by Brian Grasso
This statement’s basic message is, in a word, obvious. We wouldn’t expect our ten year old daughter to find a full time job and we won’t be surprised if making the mortgage payment on time isn’t the first concern our fifteen year old has when he wakes up in the morning. Why then in the sporting world do we expect young athletes to train, compete, think and react like adults? Young athletes are exposed to conditioning programs that are often well beyond their structural and neurological abilities and taught to emulate elite sporting stars in their mental approach to the game. Is this the way to produce world-class athletes, or are there different concepts that we need to learn, understand and implement?
Without question the most mismanaged collection of athletes in North America are young athletes. They are encouraged to emulate professional sporting starts, criticized for efforts that ‘don’t measure up’ and are often guided by well-intentioned yet largely uneducated coaches who don’t understand the concepts involved with developmental athletics. Young athletes ARE NOT little adults; they have very specific and crucial physical laws associated with their development. Children go through such tumultuous changes physically, physiologically and emotionally as they ascend in age that it only makes logical sense that coaches, trainers and youth sporting officials understand these age-related issues and learn how to program for them.
Athletic development refers to the slow progression or development of an athlete over several years of training. Within this long-term approach or scope exists a term on which the foundation of athletic development resides: Multilateral Development. Multilateral development is a simple concept which essentially relates to the need for young athletes to be exposed to as much athletic stimulus as possible as they mature. From a practical standpoint, this means that under no circumstances should young athletes become specialists in any one sport. The whole point of multilateral development is to generate as much athleticism as possible. Physiologically speaking, the central nervous system encased in young athletes should be thought of as a malleable sponge that is able to learn, comprehend and recount at an unbelievable rate. Limiting this ability by specializing at a young age is counterproductive to optimal athletic development. Herein lies the common misnomer with respect to youth sports in North America. It is a fairly universal theory among many coaches and trainers that to become an elite or world-class competitor, one must engage in years of specialized training. While this statement isn’t wrong, the key point is that this specialization cannot begin at too young an age. In fact, between the ages of 6 – 14, athletes should be focused primarily on developing fundamental proficiency in as many athletic skills as possible. Running, jumping, throwing, lateral movement, spatial orientation – the list is long and endless. The fundamental components of ANY sport are based on movement ability and associated physical properties, such as summation of forces and neuromuscular sequencing. Athletes must progressively master the science of movement as children.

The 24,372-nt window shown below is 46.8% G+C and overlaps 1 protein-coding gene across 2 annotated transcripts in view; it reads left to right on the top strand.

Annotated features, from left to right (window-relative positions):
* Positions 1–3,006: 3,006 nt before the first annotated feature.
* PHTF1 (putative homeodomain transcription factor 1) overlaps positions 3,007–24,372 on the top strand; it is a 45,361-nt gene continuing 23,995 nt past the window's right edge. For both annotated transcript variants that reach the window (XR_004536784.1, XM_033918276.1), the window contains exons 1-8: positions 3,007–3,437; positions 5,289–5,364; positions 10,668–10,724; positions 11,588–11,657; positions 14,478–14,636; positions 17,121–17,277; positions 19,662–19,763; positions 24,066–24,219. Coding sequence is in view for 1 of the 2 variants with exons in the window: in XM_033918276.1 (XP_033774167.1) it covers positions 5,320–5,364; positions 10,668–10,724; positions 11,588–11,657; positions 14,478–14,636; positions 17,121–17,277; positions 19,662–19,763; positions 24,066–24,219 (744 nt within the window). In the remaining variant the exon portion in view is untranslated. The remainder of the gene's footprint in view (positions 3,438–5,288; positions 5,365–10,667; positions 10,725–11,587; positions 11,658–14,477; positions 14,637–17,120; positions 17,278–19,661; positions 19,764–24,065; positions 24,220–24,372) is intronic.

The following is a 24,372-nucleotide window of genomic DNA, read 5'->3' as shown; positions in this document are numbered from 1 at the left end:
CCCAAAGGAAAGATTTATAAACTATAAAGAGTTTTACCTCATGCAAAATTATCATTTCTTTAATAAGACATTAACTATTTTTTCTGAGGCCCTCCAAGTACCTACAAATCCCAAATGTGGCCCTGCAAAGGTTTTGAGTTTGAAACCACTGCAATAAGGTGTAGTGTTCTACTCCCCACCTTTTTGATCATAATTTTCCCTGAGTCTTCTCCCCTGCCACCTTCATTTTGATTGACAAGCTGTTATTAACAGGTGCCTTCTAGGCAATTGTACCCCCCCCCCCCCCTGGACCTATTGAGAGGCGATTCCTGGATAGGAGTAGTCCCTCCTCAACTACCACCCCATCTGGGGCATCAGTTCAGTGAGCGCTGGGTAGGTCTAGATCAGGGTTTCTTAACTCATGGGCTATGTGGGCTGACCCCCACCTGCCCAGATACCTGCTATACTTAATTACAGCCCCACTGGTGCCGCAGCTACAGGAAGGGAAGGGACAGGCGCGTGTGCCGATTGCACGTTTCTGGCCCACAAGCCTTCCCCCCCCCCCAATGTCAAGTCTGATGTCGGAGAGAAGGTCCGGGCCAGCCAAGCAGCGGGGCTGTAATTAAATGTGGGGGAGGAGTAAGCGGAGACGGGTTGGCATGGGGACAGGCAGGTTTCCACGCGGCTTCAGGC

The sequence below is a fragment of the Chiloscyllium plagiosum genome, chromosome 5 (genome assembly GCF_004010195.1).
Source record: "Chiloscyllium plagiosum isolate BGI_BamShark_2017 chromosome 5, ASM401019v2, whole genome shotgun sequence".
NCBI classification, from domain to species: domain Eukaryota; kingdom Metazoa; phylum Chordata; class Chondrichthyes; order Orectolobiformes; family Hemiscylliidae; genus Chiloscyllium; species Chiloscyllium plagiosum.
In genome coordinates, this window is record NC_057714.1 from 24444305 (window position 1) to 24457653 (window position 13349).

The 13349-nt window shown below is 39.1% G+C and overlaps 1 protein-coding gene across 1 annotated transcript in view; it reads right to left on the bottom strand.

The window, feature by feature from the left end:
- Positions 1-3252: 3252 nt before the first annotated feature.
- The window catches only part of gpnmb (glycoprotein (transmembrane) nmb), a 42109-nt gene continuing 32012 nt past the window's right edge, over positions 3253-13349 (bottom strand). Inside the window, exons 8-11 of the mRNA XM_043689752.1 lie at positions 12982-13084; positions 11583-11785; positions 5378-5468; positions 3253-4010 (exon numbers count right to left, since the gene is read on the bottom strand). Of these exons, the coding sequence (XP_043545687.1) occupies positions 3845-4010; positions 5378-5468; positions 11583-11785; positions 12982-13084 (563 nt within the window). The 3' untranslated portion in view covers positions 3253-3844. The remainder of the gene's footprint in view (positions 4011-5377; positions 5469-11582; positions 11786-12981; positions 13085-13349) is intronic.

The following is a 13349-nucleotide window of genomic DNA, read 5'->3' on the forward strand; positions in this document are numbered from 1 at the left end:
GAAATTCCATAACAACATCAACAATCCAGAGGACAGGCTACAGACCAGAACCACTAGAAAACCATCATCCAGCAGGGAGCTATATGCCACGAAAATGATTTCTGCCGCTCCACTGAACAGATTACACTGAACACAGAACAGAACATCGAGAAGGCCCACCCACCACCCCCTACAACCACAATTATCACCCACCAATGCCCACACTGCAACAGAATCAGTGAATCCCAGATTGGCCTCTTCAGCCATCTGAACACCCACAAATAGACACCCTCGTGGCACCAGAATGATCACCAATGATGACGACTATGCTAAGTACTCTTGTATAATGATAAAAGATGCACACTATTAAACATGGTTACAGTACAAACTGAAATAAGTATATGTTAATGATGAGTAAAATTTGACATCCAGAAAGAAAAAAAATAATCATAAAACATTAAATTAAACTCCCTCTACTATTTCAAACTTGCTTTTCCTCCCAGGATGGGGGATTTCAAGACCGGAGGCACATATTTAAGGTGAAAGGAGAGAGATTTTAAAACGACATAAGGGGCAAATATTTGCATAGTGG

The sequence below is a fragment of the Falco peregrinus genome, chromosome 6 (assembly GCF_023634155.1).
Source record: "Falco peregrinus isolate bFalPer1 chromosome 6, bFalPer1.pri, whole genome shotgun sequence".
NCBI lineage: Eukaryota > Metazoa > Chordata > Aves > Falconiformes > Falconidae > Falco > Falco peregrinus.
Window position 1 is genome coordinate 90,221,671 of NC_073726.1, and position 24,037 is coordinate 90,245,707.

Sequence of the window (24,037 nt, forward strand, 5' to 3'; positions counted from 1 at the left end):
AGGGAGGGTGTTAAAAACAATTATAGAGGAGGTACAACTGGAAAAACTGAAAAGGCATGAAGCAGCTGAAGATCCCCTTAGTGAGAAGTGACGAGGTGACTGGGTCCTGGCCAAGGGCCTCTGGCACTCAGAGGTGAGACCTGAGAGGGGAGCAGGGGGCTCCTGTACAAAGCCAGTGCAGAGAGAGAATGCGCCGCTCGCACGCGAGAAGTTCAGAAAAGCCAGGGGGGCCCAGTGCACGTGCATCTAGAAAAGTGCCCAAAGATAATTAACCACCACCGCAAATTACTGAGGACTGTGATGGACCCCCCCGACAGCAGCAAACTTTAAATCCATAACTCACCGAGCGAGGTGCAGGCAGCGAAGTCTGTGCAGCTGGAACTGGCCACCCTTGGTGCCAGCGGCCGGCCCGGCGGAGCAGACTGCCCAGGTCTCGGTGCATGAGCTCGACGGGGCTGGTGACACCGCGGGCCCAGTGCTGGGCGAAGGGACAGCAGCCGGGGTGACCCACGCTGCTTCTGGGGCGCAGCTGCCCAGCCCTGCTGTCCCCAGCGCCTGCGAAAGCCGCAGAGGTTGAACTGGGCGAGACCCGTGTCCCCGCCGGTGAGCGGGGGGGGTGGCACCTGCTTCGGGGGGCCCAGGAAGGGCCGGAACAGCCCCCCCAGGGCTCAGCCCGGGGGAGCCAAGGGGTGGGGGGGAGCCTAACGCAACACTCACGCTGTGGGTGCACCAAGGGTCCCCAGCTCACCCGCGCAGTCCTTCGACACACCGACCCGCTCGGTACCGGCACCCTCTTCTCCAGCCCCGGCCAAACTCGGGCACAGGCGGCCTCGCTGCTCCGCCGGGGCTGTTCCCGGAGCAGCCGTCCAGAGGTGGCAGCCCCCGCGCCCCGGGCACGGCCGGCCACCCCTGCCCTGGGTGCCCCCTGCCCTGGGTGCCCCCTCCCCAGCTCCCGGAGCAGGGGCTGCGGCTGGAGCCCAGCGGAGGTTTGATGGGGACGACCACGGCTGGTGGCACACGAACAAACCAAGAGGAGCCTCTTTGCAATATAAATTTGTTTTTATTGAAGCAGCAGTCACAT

Athletic development can be categorized into four distinct stages, according to Tudor Bompa of Toronto’s York University. Although each category appears to be age-determinant, several factors including biological age and emotional maturity are considerations.
Ages 6 – 10
All sport and training should be in ‘game’ format.
Ensure that each child is participating equally and that no one feels left out.
Children should focus on having fun.
Emphasize multilateral development.
Concentrate on proper technique of any movement and not endless repetitions.
Ages 11 – 14
Growth spurts may interrupt or retard development. Be patient.
General concepts of training and conditioning can be introduced.
Concentrate on the ‘core’ of the body before you work out towards the periphery.
Avoid too much in the way of sport specific conditioning – overloads can easily cause soft tissue injuries.
Under proper guidance, lifting techniques can begin to be taught. Avoid ‘bodybuilding’ styles of conditioning. Instead, focus on the proper teaching of the Olympic lifts (i.e. cleans and press etc). These lifts should be without load.
Beyond this age, we get more sport specific and high performance in nature. These younger ages, however is where we tend to be having the most difficulty.
Brian Grasso is the owner of http://www.DevelopingAthletics.com , which is the world leader at providing coaches, parents and athletes with educational resources on the concepts of functional conditioning and athletic development.
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